C) Regardless, this only answers one-half of my imagined lifeform. Putting congenital insensitivity aside, being free of all harmful emotions would include suffering. Suffering is the only thing that makes pain morally wrong. If I were to punch you (not too hard) on your arm, it might sting, you will feel some pain, but you won’t suffer, in fact, that might be a bonding ritual between us if we were siblings. I think this further elucidates that your quarrel isn’t with pain itself but how we relate to pain. Suffering is but an emotional state a being that is utterly wholly emotionless is capable of recognizing pain as a physical response while simultaneously being able to not dwell on it perhaps all pain could become subjectively comparable to a minor thirst.

    “Is it possible to imagine a world where we can safely eliminate suffering? Sure […] [but] the suffering of people born right now is more real than an imaginary world.”

    I disagree, firstly, I don’t think genetic modification is sci-fi, within the next 100 years it is guaranteed. In fact, we are engaging in genetic modification today, not just in animals and plants but for humans too.

    http://annualmeeting.asgct.org/about_gene_therapy/diseases.php
    Regardless, I think the opposite is correct, all the pain we have suffered will be for nothing if we don’t conquer suffering, in the end. And with human ingenuity, the sky’s the limit, who is to say that we cannot time travel to the past and stop all the suffering of all humans? Surely, if the human species were to become galactic in scale, the lives of trillions of perfect humans in the future outweigh the suffering of us today.

    On 3B—Non-existence and good

    “This is a mess. I have never argued for any attributes of non-existence, because non-existence has no properties. The statement:
    (3) The absence of pain is good even if that good is not enjoyed by anyone.
    clearly and directly excludes the position that it is about the absence of pain being enjoyed. That’s what the “even if that good is not enjoyed by anyone” part means. So no, it’s not like I “imagine non-existing beings enjoying the fact that they aren’t suffering.” There is no such thing as non-existing beings, and no such chimera is necessary to understand (3). All that (3) means is this: in the case that a hypothetical person X does not exist, the fact that there is some pain absent from that scenario is a good thing, and it is a good thing apart from any subjective experience. Likewise, the absence of pleasure is not a bad thing, apart from any subjective experience.”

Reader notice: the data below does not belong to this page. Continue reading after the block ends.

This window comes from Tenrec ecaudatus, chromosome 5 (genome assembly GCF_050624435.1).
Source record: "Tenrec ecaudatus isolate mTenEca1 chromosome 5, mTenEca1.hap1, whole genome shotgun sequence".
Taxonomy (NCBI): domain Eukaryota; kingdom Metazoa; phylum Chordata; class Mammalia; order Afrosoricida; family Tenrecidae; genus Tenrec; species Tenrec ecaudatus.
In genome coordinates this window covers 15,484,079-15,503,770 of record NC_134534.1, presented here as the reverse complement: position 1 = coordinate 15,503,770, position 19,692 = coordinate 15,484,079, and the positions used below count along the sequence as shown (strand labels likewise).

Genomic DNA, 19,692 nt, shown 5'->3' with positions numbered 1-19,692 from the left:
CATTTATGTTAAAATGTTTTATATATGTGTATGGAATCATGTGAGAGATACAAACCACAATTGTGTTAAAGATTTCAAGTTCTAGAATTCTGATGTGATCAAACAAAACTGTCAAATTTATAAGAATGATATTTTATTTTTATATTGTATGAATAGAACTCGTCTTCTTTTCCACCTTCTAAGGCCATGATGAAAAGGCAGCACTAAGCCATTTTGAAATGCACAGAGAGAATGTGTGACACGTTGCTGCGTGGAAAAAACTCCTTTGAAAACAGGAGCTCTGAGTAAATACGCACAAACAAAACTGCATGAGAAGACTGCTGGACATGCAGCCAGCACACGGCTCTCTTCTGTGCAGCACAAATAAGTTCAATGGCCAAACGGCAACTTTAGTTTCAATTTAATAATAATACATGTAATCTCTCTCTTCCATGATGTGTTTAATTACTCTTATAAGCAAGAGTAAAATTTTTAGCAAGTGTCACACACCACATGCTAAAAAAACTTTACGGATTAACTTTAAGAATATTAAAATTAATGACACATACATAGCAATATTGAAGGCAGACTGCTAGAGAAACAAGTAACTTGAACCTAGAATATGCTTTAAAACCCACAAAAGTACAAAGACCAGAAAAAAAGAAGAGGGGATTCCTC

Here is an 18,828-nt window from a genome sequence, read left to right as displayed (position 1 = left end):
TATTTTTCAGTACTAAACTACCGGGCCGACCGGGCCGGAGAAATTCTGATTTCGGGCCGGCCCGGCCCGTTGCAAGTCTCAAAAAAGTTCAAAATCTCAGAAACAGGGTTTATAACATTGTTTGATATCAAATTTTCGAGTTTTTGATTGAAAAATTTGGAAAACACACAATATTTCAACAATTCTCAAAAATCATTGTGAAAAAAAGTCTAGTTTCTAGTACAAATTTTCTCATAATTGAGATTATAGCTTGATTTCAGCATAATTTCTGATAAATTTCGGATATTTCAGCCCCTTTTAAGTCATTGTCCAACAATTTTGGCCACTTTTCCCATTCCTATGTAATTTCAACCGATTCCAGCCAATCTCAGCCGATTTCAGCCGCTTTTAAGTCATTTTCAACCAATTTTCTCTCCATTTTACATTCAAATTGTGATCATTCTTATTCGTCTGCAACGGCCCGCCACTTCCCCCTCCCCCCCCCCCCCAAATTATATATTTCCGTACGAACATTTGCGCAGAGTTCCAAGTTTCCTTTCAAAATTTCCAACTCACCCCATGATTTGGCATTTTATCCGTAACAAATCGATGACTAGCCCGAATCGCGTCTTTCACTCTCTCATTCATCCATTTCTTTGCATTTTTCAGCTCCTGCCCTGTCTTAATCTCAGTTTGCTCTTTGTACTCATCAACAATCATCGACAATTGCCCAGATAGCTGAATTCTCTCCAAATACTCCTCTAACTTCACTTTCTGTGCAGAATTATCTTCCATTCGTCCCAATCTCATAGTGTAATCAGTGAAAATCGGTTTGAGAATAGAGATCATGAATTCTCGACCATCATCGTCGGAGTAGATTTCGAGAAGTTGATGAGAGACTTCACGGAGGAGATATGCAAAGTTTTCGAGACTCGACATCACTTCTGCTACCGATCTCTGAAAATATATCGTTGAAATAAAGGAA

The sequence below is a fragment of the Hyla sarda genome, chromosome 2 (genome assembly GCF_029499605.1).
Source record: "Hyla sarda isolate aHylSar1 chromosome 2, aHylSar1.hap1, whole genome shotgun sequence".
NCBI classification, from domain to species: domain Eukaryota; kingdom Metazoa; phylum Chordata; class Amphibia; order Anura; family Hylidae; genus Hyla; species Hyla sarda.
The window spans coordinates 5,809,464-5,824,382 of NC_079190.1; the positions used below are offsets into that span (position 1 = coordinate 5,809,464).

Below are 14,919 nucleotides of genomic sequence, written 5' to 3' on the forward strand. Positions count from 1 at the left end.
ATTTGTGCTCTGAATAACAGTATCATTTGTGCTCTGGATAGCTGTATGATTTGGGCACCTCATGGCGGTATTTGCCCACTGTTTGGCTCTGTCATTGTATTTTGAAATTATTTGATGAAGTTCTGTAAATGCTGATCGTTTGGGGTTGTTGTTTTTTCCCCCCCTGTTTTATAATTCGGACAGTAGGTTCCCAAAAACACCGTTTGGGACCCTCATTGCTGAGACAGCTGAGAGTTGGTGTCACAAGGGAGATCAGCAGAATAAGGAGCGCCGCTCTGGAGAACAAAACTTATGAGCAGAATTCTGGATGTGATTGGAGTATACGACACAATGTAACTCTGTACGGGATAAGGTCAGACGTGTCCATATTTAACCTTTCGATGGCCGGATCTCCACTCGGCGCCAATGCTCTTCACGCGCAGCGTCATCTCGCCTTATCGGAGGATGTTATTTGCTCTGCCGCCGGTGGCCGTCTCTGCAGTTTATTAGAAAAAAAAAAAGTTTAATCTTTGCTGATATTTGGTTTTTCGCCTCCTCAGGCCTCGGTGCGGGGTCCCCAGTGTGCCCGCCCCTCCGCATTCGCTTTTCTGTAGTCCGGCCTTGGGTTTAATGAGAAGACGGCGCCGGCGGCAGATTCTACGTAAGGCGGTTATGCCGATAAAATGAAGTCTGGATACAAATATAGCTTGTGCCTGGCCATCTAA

I don’t think that you think that non-existent beings are enjoying the fact they aren’t suffering. My point is that your argument to be valid necessitates that such entities. Perhaps, I could have said my point clearer, but regardless I think your response illustrates a fault in reasoning. On the one hand, you claim: “non-existence has no properties.” If I were to argue, the absence of pleasure is bad you would respond to me, “False. Non-existence has no properties.” On the other hand, you turn around and say: “the fact that there is some pain absent from that scenario is a good thing, and it is a good thing apart from any subjective experience.” In this instance you ascribed morality to non-existence, you are giving non-existence the property of “good.” If non-existence has no properties, then not only can a lack of pleasure not be bad, but also a lack of pain cannot be good. Without a form of sentience existing to make a value-judgment in a world lacking pain, we cannot claim that such world is “good”; only the non-existing beings that enjoy not suffering could make that call. In other words, I think you are begging the question, because implicit in P3 is the assumption that things can be good irrespective of any subjective experiences. Under my interpretation, only subjects can interpret whether something is good or bad because good or bad is always relative to subjects. What is your evidence for the assumption implicit in P3 that there exists morality outside of subjects? What is morality in a world of only rocks? I think you agree with me that there is none. Otherwise, you wouldn’t conclude that absence of pleasure of non-existent beings is not bad, by reasoning that non-existence has no properties. Put it another way, you, on the one hand, dismiss morality outside subjective experience, and on the other hand, ascribe morality outside subjective experience. These two statements are logically inconsistent, and a contradiction from where I am standing.

    On Why don’t you kill yourself—

    My point of the question was that any answer in my eyes is enough to justify reproduction. I looked at the post you linked, and I think it confirmed my suspicion.

    “I do not wish to kill myself because I have a vested interest (because of my values, desires, etc) in staying alive.”

    My interpretation of that statement is that you have weighed your suffering against your values and desires and you have come to the conclusion that those reasons are worth suffering. Why can’t potential life come to that same conclusion, just like you and I have?

    “but a potential life has no such vested interest. In fact, it has no interests at all, since it doesn’t exist.”
    “Abortion is ethically right because no human being will exist that will suffer.”